Over 450 delegates from the World Business Council on Sustainable Development met in Montreux, Switzerland this week to develop emissions reduction targets to be announced at the Paris climate conference in December this year. Representatives from companies around the world participated. Notably, no Australian company was present at the meeting.
Delegates met under the new Low Carbon Technologies Partnerships Initiative, which is grouped around 7 key themes – renewable energy, forests, agriculture, carbon capture and storage, biofuels, energy efficient buildings, and materials. Other themes being considered under the Initiative include mobility, smart grids, freight, chemicals and digitisation. Much of the agenda aligns with the zero carbon research being undertaken by Beyond Zero Emissions across different sectors of the economy and BZE was invited to share this research with the Council.
At least in Europe, it seems that business is coming around to see that they must be part of the solution to climate change. It seems they accept the science and also see the business opportunities from acting on climate change. And they also know that they can’t wait for governments to act.
Targets being discussed across the sectors are ambitious, particularly given that this is business we are talking about. Many targets considered by the WBCSD are consistent with meeting the agreed international goal of limiting global warming to 2 degrees Celcius by the year 2100. Other targets, such as increasing penetration of global renewable energy, go further than requirements to meet the 2 degree goal.
The renewable energy targets being discussed would achieve some 3Gt of emissions reductions by the year 2030. This will require penetration well beyond the rates set by the IEA under their energy scenario to limit warming to 2 degrees. It will also mean addressing many of the barriers to greater penetration of renewable energy, including regulatory barriers.
On forestry, the council is talking about stopping deforestation and increasing global forest cover back to 30 per cent of total landmass, the equivalent to 1990 levels of forest cover. This would involve an increase in global carbon sequestration of 10 per cent.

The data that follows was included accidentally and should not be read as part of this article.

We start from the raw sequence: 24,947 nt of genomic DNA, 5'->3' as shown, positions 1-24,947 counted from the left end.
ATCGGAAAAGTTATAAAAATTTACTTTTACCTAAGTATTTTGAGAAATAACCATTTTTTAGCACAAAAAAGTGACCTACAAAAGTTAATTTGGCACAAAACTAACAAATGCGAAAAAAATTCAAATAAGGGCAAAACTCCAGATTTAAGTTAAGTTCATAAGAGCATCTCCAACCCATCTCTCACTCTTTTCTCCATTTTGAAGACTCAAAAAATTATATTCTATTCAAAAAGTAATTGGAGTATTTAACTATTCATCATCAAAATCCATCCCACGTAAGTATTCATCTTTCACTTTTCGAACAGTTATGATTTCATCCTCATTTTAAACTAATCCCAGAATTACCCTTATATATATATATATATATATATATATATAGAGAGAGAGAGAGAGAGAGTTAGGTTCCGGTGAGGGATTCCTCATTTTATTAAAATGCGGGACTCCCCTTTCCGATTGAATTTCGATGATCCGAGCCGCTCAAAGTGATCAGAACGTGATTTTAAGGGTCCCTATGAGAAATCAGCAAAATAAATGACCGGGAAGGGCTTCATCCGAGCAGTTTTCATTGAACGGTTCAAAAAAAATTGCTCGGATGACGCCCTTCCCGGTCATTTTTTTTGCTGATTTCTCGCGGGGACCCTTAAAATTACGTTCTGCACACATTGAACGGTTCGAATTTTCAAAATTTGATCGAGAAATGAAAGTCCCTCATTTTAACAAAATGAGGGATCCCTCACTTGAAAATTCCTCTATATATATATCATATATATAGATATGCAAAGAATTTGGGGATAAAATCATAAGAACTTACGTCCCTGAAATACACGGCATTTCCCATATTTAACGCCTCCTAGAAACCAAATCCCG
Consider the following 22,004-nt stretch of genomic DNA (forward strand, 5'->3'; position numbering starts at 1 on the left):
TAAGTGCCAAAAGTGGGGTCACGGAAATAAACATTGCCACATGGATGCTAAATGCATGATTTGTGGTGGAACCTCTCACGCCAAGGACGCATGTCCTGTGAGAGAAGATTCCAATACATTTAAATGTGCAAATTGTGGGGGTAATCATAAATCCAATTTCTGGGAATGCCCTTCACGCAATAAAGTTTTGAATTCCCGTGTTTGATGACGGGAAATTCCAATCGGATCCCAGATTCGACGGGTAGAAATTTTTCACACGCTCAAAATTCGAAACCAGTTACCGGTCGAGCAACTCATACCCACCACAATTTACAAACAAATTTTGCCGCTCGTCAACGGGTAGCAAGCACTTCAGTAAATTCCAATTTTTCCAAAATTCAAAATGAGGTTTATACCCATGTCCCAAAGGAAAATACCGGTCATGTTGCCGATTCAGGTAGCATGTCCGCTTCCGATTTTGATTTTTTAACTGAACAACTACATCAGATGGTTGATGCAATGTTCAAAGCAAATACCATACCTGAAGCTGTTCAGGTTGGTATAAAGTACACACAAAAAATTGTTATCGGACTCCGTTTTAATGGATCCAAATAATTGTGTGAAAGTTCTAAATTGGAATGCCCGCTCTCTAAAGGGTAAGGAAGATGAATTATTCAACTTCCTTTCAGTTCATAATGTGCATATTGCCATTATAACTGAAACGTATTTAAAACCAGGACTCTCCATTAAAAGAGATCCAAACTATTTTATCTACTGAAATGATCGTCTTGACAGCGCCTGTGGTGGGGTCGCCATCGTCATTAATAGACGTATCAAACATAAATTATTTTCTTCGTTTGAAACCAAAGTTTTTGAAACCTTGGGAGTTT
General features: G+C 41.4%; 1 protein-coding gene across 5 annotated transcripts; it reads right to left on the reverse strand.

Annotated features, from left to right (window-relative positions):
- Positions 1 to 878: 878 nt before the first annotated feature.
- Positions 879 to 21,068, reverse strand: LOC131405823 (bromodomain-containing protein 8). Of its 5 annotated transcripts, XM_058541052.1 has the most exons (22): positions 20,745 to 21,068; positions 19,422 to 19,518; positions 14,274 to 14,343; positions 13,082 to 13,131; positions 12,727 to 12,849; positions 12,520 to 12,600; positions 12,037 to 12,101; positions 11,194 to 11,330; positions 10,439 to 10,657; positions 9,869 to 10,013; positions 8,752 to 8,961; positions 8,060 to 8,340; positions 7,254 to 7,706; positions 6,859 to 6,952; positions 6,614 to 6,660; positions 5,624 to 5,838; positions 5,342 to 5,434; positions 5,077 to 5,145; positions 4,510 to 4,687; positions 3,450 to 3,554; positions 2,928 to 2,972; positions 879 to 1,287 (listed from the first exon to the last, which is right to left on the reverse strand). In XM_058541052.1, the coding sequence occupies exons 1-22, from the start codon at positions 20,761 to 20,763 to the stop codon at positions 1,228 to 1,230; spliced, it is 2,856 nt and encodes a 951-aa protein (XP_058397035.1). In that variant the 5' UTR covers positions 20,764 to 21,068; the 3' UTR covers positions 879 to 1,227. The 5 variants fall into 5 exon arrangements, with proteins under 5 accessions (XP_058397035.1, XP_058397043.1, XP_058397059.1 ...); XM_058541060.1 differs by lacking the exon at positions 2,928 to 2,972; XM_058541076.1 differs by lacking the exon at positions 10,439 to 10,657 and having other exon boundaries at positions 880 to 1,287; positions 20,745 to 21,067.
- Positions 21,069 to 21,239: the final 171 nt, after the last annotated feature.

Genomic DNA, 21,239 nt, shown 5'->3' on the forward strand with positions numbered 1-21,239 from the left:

On agriculture, business is discussing a 30 per cent reduction in agriculture emissions by 2030, amounting to 1.6Gt/yr by 2030. This is equivalent to removing Germany’s annual emissions twice over. This also needs to account for increasing food production to feed the world’s growing population.
Discussions on CCS, cement and biofuels are less ambitious, with businesses being far more cautious about what is possible. This is partly due to the companies involved with setting levels of ambition, all currently involved with existing and dated approaches and technologies.
The targets for CCS involve storing 1Gt of CO2 annually by 2030, and biofuels replacing only 10 per cent of transportation fossil fuels by 2030. On cement, the ambition is to reduce CO2 emissions by 16.5% by 2030, consistent with the international goal of 2 degrees warming by 2100. The 360 Mt emission reductions are to come through energy efficiency and fuel substitution.
The businesses involved with the CCS stream seem set on CCS being a fix to carbon reductions, but admitted that they still require billions of dollars of funding to get CCS commercial ready. All this despite the billions of dollars of public and private funding already poured into CCS. Both the CCS and biofuels groups under the WBCSD need to involve companies at the cutting edge to show what can be achieved.
On building energy efficiency, targets being considered include a 50% reduction in building’s energy use by 2030, equivalent to a 15-20% reduction in global carbon emissions. This figure is consistent with the zero carbon research Beyond Zero Emissions has done on buildings in Australia, showing a 53% reduction in residential energy use and a 44% reduction in non-residential energy use.
The WBCSD Low Carbon Technologies Partnership initiative shows just how far leading businesses from around the world are wanting to move on climate action. It also shows that businesses don’t want to wait, and won’t wait, for governments to act. Australia is becoming more and more removed from the realities of the world moving to a zero emissions future.
The Australian government continues to behave as though climate change is not a reality, and supports businesses and organisations (such as Bjorn Lomberg’s Copenhagen Consensus Centre) that are holding on to the past and outdated technologies. Australia may be an island continent but cannot continue to behave as an island in an international world dealing with climate change. Australian government and Australian business must be part of discussions with world business leaders to ensure we don’t become further isolated on climate action.